But is that pooling equilibrium necessarily stable? Last week, I considered evidence that the newest entrants to the work force were saying enough to all that.

Consider next house poverty, which is troubling the dean at Anonymous Community.
When other people are willing to take out (or extend) interest-only and negative-amortization mortgages, they push up the price of houses. If I understand math well enough to know the stupidity of taking out that kind of loan, I will find that my prudence will be punished by my being relegated to neighborhoods I want no part of. Since other people have abandoned traditional (or long-standing legal) restraints, I am forced either to live (comparatively) low on the increasingly-polarized economic scale or to take outsized risk. Neither is reasonable. We used to have strict requirements about credit-worthiness, down payments, and amortization, precisely to prevent the kind of runup in precarious lending (and house prices) that has happened over the last few years.
The dean must be contemplating the Two Income Trap. It's not clear that people would be less house-poor in the absence of creative financing. The price of a house might be lower in the presence of harder budget constraints, but the Say Aggregation Principle would still bite on people, and two-income households would still be able to outbid one-income households for many houses, particularly in the neighborhoods with the most desirable schools, and fewer people might be able to buy houses. It's an old problem. The social critic might grouse about the little boxes made of ticky-tacky, but those boxes were an improvement over the cold-water flats.

He's also contemplating the Good Old Days.
When there was something resembling a viable Democratic party, the grand compromise was to do away with most sumptuary laws, but to enact public policies that tended to lead to a relatively football-shaped income distribution and to provide pretty good public schools in most areas. The compromise, and it was a good one, was that certain basic necessities of life were within the reach of most people, but ‘frills’ were left to the open market. (In some relatively egregious cases, frills were even subject to ‘luxury taxes.’ These have been replaced mostly by ‘sin taxes,’ which are taxes on the luxuries available to the working and middle class.)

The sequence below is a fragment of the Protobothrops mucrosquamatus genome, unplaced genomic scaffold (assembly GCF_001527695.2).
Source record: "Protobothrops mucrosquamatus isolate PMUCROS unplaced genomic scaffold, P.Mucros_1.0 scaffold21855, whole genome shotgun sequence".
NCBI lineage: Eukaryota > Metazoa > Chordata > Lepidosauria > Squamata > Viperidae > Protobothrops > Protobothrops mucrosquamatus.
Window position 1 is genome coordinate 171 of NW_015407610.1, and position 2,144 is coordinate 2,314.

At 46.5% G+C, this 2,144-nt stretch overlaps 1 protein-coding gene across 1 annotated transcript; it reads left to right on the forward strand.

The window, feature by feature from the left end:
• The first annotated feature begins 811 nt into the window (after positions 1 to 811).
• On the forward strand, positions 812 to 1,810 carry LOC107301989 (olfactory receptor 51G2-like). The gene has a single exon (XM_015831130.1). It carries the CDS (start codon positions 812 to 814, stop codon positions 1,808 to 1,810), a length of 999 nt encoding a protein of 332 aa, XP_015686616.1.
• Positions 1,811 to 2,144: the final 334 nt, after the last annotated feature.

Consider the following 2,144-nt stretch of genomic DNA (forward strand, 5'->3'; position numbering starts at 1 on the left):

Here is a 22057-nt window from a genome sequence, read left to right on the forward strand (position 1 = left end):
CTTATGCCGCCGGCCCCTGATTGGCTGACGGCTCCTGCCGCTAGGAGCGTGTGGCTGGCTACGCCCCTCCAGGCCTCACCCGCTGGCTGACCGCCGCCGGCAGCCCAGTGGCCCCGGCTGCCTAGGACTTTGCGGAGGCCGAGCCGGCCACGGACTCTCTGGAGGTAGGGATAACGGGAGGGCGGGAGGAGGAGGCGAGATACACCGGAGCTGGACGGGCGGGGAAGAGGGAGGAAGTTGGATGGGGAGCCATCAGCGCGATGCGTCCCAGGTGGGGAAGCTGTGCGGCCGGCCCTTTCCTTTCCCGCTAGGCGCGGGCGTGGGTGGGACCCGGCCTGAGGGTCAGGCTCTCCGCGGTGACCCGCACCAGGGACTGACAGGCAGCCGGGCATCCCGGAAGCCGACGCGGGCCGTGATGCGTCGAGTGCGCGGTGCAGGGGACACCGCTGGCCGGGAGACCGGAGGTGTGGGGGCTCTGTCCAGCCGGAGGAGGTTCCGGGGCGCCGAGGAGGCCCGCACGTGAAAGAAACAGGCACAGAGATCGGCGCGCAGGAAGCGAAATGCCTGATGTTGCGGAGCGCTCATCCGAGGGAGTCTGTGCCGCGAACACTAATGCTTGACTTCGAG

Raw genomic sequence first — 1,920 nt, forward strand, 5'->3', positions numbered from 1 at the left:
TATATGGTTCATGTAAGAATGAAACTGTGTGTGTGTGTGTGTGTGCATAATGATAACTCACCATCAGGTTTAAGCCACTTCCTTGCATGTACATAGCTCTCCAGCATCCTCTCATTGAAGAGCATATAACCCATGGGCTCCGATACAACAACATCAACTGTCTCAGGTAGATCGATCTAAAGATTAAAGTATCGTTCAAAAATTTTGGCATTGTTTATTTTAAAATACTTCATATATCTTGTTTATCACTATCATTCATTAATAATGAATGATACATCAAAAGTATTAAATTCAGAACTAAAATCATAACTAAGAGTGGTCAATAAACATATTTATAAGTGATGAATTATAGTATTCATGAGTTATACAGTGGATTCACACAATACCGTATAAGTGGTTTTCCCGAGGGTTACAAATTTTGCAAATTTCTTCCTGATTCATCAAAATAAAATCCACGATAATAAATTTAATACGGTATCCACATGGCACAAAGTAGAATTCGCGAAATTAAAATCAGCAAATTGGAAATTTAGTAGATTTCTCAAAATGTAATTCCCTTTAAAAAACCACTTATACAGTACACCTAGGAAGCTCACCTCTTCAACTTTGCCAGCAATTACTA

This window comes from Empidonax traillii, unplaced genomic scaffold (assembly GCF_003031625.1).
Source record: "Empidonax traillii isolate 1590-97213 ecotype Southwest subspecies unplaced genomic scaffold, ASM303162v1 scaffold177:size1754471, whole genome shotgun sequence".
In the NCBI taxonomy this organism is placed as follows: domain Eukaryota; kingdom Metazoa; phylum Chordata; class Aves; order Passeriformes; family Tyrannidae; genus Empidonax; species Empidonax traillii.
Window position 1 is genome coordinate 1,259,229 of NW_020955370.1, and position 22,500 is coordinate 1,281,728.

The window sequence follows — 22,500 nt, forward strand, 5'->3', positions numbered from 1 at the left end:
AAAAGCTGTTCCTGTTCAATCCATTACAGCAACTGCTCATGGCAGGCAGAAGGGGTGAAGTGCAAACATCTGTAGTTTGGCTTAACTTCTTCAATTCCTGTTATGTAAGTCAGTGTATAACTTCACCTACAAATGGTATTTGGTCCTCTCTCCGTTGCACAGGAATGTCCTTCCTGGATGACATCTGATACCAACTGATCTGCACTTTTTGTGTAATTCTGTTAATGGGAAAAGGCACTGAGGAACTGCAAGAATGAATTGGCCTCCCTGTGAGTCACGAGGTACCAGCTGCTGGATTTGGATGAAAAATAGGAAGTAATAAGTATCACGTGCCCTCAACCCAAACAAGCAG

I'm trying to remember when these Good Old Days were. I remember something called "tracking" and something else called "de facto segregation" and something else called "restrictive covenants" leading respectively to "mainstreaming" and "intact busing" and "fair housing" and a new set of inducements to self-selection. (In fact, there's probably a week's worth of Lagrangian manipulation in the preceding sentence.)

The taxation part of the quote is material for my colleagues, who work on something called "Ramsey optimality." By definition, sumptuary taxes on "frills" can be avoided by doing without those frills. The technical term is "elastic demand." Such taxes aren't terribly effective at raising revenues. The "sin taxes" may in fact tax "luxuries" although those taxes are more effective at raising revenue if the demand for the good is inelastic. Cigarettes and beer come to mind, and economists of a provocative stripe will introduce the notion of legalizing street drugs and taxing them according to the inverse-elasticity rule.